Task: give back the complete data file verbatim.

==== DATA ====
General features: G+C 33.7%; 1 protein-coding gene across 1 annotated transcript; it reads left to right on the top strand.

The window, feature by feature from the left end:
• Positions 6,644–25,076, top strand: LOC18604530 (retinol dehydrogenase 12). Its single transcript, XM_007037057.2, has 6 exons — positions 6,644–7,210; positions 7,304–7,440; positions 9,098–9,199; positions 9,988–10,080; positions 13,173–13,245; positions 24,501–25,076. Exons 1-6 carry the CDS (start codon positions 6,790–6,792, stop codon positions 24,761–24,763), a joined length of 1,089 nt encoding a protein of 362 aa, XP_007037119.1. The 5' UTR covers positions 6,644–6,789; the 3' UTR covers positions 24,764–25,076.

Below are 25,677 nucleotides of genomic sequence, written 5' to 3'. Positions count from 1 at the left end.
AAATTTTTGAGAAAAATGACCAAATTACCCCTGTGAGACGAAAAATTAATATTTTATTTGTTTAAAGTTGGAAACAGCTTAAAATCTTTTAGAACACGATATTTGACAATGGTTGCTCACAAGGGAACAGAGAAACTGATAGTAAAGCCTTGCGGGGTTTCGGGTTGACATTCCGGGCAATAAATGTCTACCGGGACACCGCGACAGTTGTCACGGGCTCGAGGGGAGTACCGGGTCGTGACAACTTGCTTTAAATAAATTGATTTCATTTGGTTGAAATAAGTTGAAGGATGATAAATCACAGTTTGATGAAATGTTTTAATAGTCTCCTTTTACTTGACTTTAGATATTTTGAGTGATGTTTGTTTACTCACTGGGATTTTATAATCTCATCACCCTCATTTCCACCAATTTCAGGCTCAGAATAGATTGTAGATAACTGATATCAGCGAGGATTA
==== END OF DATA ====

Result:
General features: G+C 33.7%; 1 protein-coding gene across 1 annotated transcript; it reads left to right on the top strand.

The window, feature by feature from the left end:
• Positions 6,644–25,076, top strand: LOC18604530 (retinol dehydrogenase 12). Its single transcript, XM_007037057.2, has 6 exons — positions 6,644–7,210; positions 7,304–7,440; positions 9,098–9,199; positions 9,988–10,080; positions 13,173–13,245; positions 24,501–25,076. Exons 1-6 carry the CDS (start codon positions 6,790–6,792, stop codon positions 24,761–24,763), a joined length of 1,089 nt encoding a protein of 362 aa, XP_007037119.1. The 5' UTR covers positions 6,644–6,789; the 3' UTR covers positions 24,764–25,076.

Below are 25,677 nucleotides of genomic sequence, written 5' to 3'. Positions count from 1 at the left end.
AAATTTTTGAGAAAAATGACCAAATTACCCCTGTGAGACGAAAAATTAATATTTTATTTGTTTAAAGTTGGAAACAGCTTAAAATCTTTTAGAACACGATATTTGACAATGGTTGCTCACAAGGGAACAGAGAAACTGATAGTAAAGCCTTGCGGGGTTTCGGGTTGACATTCCGGGCAATAAATGTCTACCGGGACACCGCGACAGTTGTCACGGGCTCGAGGGGAGTACCGGGTCGTGACAACTTGCTTTAAATAAATTGATTTCATTTGGTTGAAATAAGTTGAAGGATGATAAATCACAGTTTGATGAAATGTTTTAATAGTCTCCTTTTACTTGACTTTAGATATTTTGAGTGATGTTTGTTTACTCACTGGGATTTTATAATCTCATCACCCTCATTTCCACCAATTTCAGGCTCAGAATAGATTGTAGATAACTGATATCAGCGAGGATTA